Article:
Next, we clone 50 star pen objects and make them randomly appear at the top of the screen.

CODE
stars = []  # Create a list to store stars
for s in range(50):  # Repeat 50 times
    star = tt.clone()  # Clone the star pen
    speed = random.random() / 3  # Generate a random speed
    star.speed(int(speed * 10))  # Set the movement speed of the star
    star.setx(random.randint(-width/2, width/2))  # Set the star's x-coordinate within the screen
    star.sety(height/2 + random.randint(1, height))  # Set the star's y-coordinate above the screen
    star.showturtle()  # Show the star
    stars.append(star)  # Add the star to the list

(7)Simulate the starry sky and make the stars fall randomly

Finally, we make them slowly fall down.

CODE
while True:  # Infinite loop
    for star in stars:  # Loop through the list of stars
        star.sety(star.ycor() - 3 * star.speed())  # Move the star vertically
        if star.ycor() < -300:  # Check if the star has moved below the screen
            star.hideturtle()  # Hide the star
            star.setx(random.randint(-width/2, width/2))  # Set the star's x-coordinate within the screen
            star.sety(height/2 + random.randint(1, height))  # Set the star's y-coordinate above the screen
            star.showturtle()  # Show the star      

Tips:The complete example Python program is as follows:

CODE
# Making the star float from top to bottom
import turtle  # Import the turtle library
import random  # Import the random library

# Create the drawing window
width, height = 240, 320  # Set the width and height of the window
turtle.setup(width, height)  # Create the window with the specified width and height
turtle.bgpic('galaxy.png')  # Add the background image of a galaxy
turtle.delay(0)  # Set the drawing delay to 0 to avoid lagging

# Draw a star and record its outline
t = turtle.Turtle()  # Instantiate the Turtle class to create a turtle object as a pen
t.hideturtle()  # Hide the turtle pen
t.speed(0)  # Set the pen's speed to the fastest
t.pencolor("white")  # Set the pen color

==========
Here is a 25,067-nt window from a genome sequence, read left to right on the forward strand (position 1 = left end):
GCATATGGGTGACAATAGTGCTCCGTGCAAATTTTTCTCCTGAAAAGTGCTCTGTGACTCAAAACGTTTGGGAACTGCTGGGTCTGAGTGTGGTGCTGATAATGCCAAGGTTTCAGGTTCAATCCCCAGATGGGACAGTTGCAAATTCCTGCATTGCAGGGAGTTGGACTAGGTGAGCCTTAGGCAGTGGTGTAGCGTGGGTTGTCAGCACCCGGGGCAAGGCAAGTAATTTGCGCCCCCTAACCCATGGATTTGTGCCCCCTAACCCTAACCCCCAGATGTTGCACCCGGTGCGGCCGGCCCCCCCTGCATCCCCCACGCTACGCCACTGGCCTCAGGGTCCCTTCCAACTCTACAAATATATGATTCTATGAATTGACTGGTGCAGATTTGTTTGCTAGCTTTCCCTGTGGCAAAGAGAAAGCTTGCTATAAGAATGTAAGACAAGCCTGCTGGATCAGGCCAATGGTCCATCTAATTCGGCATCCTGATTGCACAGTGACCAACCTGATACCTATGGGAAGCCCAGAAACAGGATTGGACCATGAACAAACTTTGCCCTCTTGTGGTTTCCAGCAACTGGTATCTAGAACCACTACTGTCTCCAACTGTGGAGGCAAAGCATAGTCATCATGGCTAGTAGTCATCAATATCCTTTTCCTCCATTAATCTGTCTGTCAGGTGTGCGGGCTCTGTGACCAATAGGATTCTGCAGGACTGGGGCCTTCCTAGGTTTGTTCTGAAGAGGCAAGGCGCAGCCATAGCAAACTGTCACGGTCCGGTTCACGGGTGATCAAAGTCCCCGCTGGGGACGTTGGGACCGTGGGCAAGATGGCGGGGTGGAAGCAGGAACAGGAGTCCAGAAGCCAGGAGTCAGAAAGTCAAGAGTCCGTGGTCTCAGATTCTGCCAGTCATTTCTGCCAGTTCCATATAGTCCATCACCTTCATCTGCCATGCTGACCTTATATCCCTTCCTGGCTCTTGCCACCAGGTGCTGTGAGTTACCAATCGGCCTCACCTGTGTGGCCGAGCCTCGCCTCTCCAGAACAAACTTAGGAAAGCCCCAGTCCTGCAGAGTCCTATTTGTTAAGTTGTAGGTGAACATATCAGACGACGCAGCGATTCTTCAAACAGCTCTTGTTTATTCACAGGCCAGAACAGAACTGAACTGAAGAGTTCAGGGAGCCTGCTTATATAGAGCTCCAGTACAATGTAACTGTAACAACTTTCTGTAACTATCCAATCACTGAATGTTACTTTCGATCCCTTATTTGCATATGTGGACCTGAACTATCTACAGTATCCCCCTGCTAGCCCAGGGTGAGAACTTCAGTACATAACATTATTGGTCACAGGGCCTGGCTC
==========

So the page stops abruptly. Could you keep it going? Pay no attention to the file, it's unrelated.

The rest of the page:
t.fillcolor("white")  # Set the fill color
t.penup()  # Lift the pen up
t.goto(-140, 0)  # Move the pen outside the screen

turtle.tracer(False)  # Turn off animation
t.begin_fill()  # Start filling the shape
t.begin_poly()  # Start recording the vertices of the polygon
for i in range(5):  # Loop five times
    t.forward(15)  # Move the pen forward by 15 units
    t.right(144)  # Turn the pen right by 144 degrees
t.end_poly()  # End recording
t.end_fill()  # End filling

# Getting the recorded star outline and adding it to the shape list
shape = t.get_poly()  # Get the recorded polygon
turtle.register_shape("tt", shape)  # Add the drawn polygon to the shape list, named as "tt"
turtle.tracer(True)  # Turn on animation

# Create stars
tt = turtle.Turtle(shape='tt')  # Instantiate the Turtle class to create a pen object with the shape of a star and assign it to the variable "tt"
tt.pencolor("white")  # Set the pen color
tt.fillcolor("white")  # Set the fill color
tt.penup()  # Lift the pen up
tt.goto(-120, 160)  # Move the pen outside the screen

stars = []  # Create a list to store stars
for s in range(50):  # Repeat 50 times
    star = tt.clone()  # Clone the star pen
    speed = random.random() / 3  # Generate a random speed
    star.speed(int(speed * 10))  # Set the movement speed of the star
    star.setx(random.randint(-width/2, width/2))  # Set the star's x-coordinate within the screen
    star.sety(height/2 + random.randint(1, height))  # Set the star's y-coordinate above the screen
    star.showturtle()  # Show the star
    stars.append(star)  # Add the star to the list

while True:  # Infinite loop
    for star in stars:  # Loop through the list of stars
        star.sety(star.ycor() - 3 * star.speed())  # Move the star vertically
        if star.ycor() < -300:  # Check if the star has moved below the screen
            star.hideturtle()  # Hide the star
            star.setx(random.randint(-width/2, width/2))  # Set the star's x-coordinate within the screen
            star.sety(height/2 + random.randint(1, height))  # Set the star's y-coordinate above the screen
            star.showturtle()  # Show the star                  

2.Running the Program

 

STEP 1: Remote connection to the UNIHIKER

 

STEP2: Running the Program and Observing the Results

 

After clicking "run", observing the blank space, we can see that after waiting for a few seconds, small white stars fall randomly from the top of the screen, shining with the galaxy.

Challenge Yourself

 

Try changing the shape, size, quantity, and color of the stars, and see how the 3D starry sky effect changes!

 

If you want to use the UNIHIKER to complete more Python projects, you can click on the corresponding course project to learn.

 

01 Introduction to the UNIHIKER

02 Little Light Catcher

03 Multifunctional Reminder

04 Simulating a Starry Sky

05 2D Maze

06 Snake Game

07 Schulte Grid Game

08 Smart Agriculture Visualization System

09 Smart Agriculture IoT System

10 Multi-Node Intelligent Agricultural

11 Chameleon Screens

12 Magic Face Mask for Face Detection

13 Intelligent Access Control with Facial Recognition